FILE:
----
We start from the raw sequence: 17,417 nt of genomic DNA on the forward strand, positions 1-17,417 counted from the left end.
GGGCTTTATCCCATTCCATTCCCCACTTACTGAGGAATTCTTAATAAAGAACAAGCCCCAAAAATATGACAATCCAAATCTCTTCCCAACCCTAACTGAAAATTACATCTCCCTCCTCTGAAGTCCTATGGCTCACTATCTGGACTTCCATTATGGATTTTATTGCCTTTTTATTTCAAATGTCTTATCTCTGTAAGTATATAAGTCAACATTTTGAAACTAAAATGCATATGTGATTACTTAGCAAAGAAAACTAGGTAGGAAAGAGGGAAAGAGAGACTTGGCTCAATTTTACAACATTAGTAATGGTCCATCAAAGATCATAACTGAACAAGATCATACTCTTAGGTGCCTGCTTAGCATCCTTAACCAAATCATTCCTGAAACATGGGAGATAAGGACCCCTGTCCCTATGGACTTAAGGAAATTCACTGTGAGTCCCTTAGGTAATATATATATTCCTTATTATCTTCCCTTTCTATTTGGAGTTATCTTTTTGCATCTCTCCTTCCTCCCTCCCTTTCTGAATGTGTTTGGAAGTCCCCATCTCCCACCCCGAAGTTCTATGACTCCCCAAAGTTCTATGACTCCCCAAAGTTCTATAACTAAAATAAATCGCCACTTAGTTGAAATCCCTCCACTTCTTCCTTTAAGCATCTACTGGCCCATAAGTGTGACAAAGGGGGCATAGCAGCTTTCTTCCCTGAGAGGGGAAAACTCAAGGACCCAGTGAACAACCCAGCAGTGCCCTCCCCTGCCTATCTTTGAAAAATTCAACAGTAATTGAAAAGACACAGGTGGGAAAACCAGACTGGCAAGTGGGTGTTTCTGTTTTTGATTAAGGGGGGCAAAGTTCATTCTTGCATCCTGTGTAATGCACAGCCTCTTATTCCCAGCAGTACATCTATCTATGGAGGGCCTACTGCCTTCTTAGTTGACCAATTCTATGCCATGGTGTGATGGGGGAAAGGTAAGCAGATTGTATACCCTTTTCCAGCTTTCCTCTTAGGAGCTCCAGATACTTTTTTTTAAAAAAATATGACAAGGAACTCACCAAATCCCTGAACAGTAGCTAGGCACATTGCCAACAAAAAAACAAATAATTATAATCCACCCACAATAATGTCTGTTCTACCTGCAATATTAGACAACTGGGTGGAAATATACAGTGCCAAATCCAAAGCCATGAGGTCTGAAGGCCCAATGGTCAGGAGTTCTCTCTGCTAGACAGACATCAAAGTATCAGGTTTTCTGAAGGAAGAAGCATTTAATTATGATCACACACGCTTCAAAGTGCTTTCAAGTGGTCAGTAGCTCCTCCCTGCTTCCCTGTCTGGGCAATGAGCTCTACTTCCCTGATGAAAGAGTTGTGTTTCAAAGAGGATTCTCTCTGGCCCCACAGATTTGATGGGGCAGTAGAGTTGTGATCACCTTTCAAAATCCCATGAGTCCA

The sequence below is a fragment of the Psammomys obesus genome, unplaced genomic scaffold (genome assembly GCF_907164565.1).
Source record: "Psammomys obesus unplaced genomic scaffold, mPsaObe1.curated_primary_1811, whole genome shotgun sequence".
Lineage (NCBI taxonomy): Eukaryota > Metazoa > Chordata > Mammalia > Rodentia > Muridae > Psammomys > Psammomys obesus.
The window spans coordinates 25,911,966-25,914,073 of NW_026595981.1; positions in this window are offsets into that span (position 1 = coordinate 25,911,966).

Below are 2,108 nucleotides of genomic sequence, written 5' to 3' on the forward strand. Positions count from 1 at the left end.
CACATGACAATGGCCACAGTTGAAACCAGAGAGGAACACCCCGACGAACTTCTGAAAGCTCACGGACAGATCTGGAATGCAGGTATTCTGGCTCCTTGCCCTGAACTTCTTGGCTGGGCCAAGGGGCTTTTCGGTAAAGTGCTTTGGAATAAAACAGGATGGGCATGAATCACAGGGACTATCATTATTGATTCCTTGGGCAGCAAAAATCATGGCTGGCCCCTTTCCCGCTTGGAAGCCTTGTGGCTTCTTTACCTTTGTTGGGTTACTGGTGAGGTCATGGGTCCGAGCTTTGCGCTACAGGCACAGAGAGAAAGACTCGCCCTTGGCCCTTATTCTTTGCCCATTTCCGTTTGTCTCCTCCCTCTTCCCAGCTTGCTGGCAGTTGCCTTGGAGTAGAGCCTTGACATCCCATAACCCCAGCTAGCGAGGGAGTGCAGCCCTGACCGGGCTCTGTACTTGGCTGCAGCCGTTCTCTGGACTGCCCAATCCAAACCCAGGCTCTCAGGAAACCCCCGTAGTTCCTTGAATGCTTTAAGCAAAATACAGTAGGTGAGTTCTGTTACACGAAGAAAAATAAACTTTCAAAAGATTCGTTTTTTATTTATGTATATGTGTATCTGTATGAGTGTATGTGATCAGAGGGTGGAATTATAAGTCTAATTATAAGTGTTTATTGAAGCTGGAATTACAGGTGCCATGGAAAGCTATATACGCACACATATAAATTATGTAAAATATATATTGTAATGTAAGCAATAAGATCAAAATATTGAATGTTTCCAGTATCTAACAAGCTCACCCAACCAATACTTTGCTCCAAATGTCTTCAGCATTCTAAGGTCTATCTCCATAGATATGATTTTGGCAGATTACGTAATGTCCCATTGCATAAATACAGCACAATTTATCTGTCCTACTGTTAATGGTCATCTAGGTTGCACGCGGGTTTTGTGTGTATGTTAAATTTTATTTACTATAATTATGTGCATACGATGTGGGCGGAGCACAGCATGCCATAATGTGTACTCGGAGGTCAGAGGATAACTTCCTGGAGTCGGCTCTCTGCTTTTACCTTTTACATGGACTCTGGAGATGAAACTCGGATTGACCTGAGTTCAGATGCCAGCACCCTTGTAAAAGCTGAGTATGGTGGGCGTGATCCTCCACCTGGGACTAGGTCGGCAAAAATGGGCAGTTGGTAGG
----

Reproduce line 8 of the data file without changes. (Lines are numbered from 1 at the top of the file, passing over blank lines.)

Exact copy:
CACATGACAATGGCCACAGTTGAAACCAGAGAGGAACACCCCGACGAACTTCTGAAAGCTCACGGACAGATCTGGAATGCAGGTATTCTGGCTCCTTGCCCTGAACTTCTTGGCTGGGCCAAGGGGCTTTTCGGTAAAGTGCTTTGGAATAAAACAGGATGGGCATGAATCACAGGGACTATCATTATTGATTCCTTGGGCAGCAAAAATCATGGCTGGCCCCTTTCCCGCTTGGAAGCCTTGTGGCTTCTTTACCTTTGTTGGGTTACTGGTGAGGTCATGGGTCCGAGCTTTGCGCTACAGGCACAGAGAGAAAGACTCGCCCTTGGCCCTTATTCTTTGCCCATTTCCGTTTGTCTCCTCCCTCTTCCCAGCTTGCTGGCAGTTGCCTTGGAGTAGAGCCTTGACATCCCATAACCCCAGCTAGCGAGGGAGTGCAGCCCTGACCGGGCTCTGTACTTGGCTGCAGCCGTTCTCTGGACTGCCCAATCCAAACCCAGGCTCTCAGGAAACCCCCGTAGTTCCTTGAATGCTTTAAGCAAAATACAGTAGGTGAGTTCTGTTACACGAAGAAAAATAAACTTTCAAAAGATTCGTTTTTTATTTATGTATATGTGTATCTGTATGAGTGTATGTGATCAGAGGGTGGAATTATAAGTCTAATTATAAGTGTTTATTGAAGCTGGAATTACAGGTGCCATGGAAAGCTATATACGCACACATATAAATTATGTAAAATATATATTGTAATGTAAGCAATAAGATCAAAATATTGAATGTTTCCAGTATCTAACAAGCTCACCCAACCAATACTTTGCTCCAAATGTCTTCAGCATTCTAAGGTCTATCTCCATAGATATGATTTTGGCAGATTACGTAATGTCCCATTGCATAAATACAGCACAATTTATCTGTCCTACTGTTAATGGTCATCTAGGTTGCACGCGGGTTTTGTGTGTATGTTAAATTTTATTTACTATAATTATGTGCATACGATGTGGGCGGAGCACAGCATGCCATAATGTGTACTCGGAGGTCAGAGGATAACTTCCTGGAGTCGGCTCTCTGCTTTTACCTTTTACATGGACTCTGGAGATGAAACTCGGATTGACCTGAGTTCAGATGCCAGCACCCTTGTAAAAGCTGAGTATGGTGGGCGTGATCCTCCACCTGGGACTAGGTCGGCAAAAATGGGCAGTTGGTAGG